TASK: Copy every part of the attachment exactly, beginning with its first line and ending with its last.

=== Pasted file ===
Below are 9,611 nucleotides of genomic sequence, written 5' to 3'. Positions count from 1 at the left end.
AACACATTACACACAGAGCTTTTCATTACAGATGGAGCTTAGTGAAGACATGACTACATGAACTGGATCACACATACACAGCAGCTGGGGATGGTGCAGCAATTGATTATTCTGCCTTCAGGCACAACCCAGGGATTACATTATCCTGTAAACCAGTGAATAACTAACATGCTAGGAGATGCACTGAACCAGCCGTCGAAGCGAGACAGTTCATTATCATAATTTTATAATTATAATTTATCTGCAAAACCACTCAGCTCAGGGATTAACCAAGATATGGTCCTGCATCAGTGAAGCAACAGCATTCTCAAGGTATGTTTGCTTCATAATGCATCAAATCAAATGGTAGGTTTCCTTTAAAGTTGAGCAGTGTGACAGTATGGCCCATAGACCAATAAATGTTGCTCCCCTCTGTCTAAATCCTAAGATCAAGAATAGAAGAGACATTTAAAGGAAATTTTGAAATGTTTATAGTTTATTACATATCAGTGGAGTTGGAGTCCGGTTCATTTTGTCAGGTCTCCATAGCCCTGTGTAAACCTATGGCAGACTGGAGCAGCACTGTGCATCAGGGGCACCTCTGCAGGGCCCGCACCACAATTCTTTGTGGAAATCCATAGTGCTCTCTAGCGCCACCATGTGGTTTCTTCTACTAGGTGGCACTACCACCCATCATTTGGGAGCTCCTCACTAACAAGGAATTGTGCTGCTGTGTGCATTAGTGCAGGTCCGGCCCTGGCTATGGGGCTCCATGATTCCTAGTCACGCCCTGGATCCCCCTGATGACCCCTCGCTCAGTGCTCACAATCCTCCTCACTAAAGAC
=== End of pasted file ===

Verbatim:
Below are 9,611 nucleotides of genomic sequence, written 5' to 3'. Positions count from 1 at the left end.
AACACATTACACACAGAGCTTTTCATTACAGATGGAGCTTAGTGAAGACATGACTACATGAACTGGATCACACATACACAGCAGCTGGGGATGGTGCAGCAATTGATTATTCTGCCTTCAGGCACAACCCAGGGATTACATTATCCTGTAAACCAGTGAATAACTAACATGCTAGGAGATGCACTGAACCAGCCGTCGAAGCGAGACAGTTCATTATCATAATTTTATAATTATAATTTATCTGCAAAACCACTCAGCTCAGGGATTAACCAAGATATGGTCCTGCATCAGTGAAGCAACAGCATTCTCAAGGTATGTTTGCTTCATAATGCATCAAATCAAATGGTAGGTTTCCTTTAAAGTTGAGCAGTGTGACAGTATGGCCCATAGACCAATAAATGTTGCTCCCCTCTGTCTAAATCCTAAGATCAAGAATAGAAGAGACATTTAAAGGAAATTTTGAAATGTTTATAGTTTATTACATATCAGTGGAGTTGGAGTCCGGTTCATTTTGTCAGGTCTCCATAGCCCTGTGTAAACCTATGGCAGACTGGAGCAGCACTGTGCATCAGGGGCACCTCTGCAGGGCCCGCACCACAATTCTTTGTGGAAATCCATAGTGCTCTCTAGCGCCACCATGTGGTTTCTTCTACTAGGTGGCACTACCACCCATCATTTGGGAGCTCCTCACTAACAAGGAATTGTGCTGCTGTGTGCATTAGTGCAGGTCCGGCCCTGGCTATGGGGCTCCATGATTCCTAGTCACGCCCTGGATCCCCCTGATGACCCCTCGCTCAGTGCTCACAATCCTCCTCACTAAAGAC